After 6 months of dating, and tabloid-worthy rumors and speculation not far behind the kind of paparazzi press coverage Paris Hilton and Lindsey Lohan get, Tribune Co. today announced it had settled on a buyer. The newspaper and media giant will be sold to billionaire real estate investor, and local Chicagoan, Sam Zell for approximately $8.2b.
The share price for the purchase will be $34, a premium of approximately 6% over last weeks trading but in line with pricing from September, when Tribune Co. announced it was for sale. That price is less than the average 9.8x multiple of Price to EBIDTA for Tribune’s public competitors.
The transaction will occur in two tender offers, the first for 126m shares will close in the second quarter. The second, for the remaining shares will close in the fourth quarter. The company will borrow the money in two $4.2b increments to buy back the stock. Merrill Lynch and JP Morgan will finance the deal.
Zell, who recently sold his Equity Office Properties Trust to Blackstone Group for $39b is personally investing $315m and will gain rights to a warrant entitling him to buy 40% of the company. To reduce the debt load which, including borrowing for the purchase price, will exceed $14b, Zell has announced a plan to sell the Chicago Cubs baseball team at the close of the current baseball season. It’s also a possibility that Zell will consider selling the LA Times property to Eli Broad and Ron Burkle, the LA-based investors who lost out in their bid for Tribune to Zell.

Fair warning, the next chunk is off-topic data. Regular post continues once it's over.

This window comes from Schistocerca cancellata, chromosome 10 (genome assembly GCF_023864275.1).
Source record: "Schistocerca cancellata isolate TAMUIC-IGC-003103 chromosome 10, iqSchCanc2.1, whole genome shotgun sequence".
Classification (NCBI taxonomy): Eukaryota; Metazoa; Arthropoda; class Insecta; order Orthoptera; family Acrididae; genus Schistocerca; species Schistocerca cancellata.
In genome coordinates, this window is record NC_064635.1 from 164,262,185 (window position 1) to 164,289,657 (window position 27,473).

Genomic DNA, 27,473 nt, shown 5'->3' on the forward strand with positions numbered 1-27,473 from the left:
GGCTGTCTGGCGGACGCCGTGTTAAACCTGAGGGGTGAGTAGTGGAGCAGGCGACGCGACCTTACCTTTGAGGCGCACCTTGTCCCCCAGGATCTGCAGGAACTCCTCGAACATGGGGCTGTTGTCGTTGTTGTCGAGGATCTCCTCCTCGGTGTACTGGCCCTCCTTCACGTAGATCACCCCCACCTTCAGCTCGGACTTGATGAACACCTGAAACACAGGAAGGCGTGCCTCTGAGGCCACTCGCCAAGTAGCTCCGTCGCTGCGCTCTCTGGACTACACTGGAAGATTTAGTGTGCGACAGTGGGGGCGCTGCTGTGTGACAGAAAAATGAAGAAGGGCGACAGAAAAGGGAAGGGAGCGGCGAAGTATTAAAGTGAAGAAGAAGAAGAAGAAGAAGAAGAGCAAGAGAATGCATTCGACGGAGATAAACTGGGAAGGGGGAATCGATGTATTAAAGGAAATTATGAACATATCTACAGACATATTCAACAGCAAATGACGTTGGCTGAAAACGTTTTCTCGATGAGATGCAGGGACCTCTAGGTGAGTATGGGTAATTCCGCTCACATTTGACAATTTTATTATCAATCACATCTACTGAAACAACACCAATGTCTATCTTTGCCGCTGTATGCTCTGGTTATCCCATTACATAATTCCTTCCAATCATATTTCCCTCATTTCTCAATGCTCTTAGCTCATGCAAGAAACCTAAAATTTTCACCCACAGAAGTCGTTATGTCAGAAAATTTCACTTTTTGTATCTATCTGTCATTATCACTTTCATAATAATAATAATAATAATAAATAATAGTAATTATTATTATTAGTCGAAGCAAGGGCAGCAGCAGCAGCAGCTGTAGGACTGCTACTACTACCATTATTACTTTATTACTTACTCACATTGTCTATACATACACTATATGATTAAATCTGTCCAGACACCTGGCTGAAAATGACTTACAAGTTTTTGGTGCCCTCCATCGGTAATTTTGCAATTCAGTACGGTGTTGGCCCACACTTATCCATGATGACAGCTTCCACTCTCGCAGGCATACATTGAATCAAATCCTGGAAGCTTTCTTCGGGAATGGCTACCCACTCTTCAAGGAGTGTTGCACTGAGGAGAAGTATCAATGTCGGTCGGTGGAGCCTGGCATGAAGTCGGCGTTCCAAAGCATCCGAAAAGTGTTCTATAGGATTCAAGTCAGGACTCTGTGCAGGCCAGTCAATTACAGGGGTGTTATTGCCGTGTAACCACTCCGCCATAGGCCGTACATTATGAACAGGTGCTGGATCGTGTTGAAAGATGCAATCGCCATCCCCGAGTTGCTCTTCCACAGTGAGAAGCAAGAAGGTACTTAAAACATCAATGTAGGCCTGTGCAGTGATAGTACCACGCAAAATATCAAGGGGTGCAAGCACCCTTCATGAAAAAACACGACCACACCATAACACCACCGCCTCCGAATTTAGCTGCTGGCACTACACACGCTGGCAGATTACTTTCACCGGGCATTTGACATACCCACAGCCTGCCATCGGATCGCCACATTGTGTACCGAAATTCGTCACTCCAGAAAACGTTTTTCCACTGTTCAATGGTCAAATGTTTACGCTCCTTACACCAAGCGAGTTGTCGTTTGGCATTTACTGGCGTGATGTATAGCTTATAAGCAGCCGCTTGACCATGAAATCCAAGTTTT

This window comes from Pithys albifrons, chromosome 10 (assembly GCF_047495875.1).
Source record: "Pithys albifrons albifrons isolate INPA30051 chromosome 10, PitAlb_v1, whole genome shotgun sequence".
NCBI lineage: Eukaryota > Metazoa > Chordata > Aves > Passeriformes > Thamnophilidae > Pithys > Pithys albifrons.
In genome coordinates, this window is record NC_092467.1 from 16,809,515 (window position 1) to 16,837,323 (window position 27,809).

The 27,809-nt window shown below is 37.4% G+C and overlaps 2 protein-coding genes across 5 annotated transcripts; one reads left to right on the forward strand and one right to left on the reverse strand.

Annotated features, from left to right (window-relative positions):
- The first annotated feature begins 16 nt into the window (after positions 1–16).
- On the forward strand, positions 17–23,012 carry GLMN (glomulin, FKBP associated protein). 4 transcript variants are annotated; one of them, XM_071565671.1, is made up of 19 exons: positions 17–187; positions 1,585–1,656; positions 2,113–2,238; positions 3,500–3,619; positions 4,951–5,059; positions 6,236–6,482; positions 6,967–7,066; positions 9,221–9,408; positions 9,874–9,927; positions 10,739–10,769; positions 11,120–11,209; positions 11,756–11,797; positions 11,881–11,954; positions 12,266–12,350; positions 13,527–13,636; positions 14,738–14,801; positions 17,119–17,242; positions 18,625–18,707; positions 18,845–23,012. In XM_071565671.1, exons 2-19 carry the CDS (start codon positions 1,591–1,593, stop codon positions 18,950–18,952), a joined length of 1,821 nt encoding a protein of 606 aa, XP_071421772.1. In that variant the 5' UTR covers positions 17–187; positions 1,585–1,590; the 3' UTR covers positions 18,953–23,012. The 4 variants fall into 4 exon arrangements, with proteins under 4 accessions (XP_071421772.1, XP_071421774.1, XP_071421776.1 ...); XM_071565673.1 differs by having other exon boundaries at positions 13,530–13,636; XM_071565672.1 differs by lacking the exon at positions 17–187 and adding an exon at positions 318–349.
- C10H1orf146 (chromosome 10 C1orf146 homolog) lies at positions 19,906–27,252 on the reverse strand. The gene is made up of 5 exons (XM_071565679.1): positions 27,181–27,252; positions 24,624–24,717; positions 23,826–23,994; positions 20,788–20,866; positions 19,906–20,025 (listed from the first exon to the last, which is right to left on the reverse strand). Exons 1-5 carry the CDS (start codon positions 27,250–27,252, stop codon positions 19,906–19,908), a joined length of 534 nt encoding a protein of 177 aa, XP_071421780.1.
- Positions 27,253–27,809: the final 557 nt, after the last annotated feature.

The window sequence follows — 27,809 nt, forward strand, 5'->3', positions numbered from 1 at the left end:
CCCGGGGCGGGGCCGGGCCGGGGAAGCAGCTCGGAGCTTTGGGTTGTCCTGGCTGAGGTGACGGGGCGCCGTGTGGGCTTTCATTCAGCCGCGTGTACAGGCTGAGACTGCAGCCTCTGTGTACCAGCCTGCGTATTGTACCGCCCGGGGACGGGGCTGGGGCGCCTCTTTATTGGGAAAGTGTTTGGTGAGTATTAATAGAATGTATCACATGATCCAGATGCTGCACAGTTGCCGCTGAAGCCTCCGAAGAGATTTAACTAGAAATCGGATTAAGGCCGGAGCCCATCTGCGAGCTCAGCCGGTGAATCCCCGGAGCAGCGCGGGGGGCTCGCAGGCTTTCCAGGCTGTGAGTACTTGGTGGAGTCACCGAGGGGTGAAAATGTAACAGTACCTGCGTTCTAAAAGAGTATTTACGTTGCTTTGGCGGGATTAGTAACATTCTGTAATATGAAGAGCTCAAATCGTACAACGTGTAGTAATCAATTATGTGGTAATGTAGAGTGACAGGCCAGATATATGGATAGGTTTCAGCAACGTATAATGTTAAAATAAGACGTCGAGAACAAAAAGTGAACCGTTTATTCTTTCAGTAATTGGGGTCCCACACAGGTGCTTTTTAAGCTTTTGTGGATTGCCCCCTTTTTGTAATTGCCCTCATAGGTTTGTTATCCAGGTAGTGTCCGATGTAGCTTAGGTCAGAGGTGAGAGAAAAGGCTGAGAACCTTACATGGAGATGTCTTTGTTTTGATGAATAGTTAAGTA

With Tribune a private company, Zell and his management team, will have a better situation to turn around the company than if it remained public.
Tribune is carrying a lot of debt at a time when cash flows are falling (the ad market for newspapers remains difficult). Moody’s, S&P and Fitch all have cautious “negative outlook” ratings on the company for now.
Though Zell is known for his success in real estate and his famed Real Estate Investment Trust, this deal will not be his first entry into media. In the 90s Zell was a co-purchaser of Jacor Communications, a radio company bought for approx. $80m and then sold in 1999 to Clear Channel for $4.4b (with Zell’s Zell/Chilmark Fund LP earning a profit of more than $1b on the deal).
In the event that the deal for some reason collapses before closing, the breakup fee agreed upon is $25m.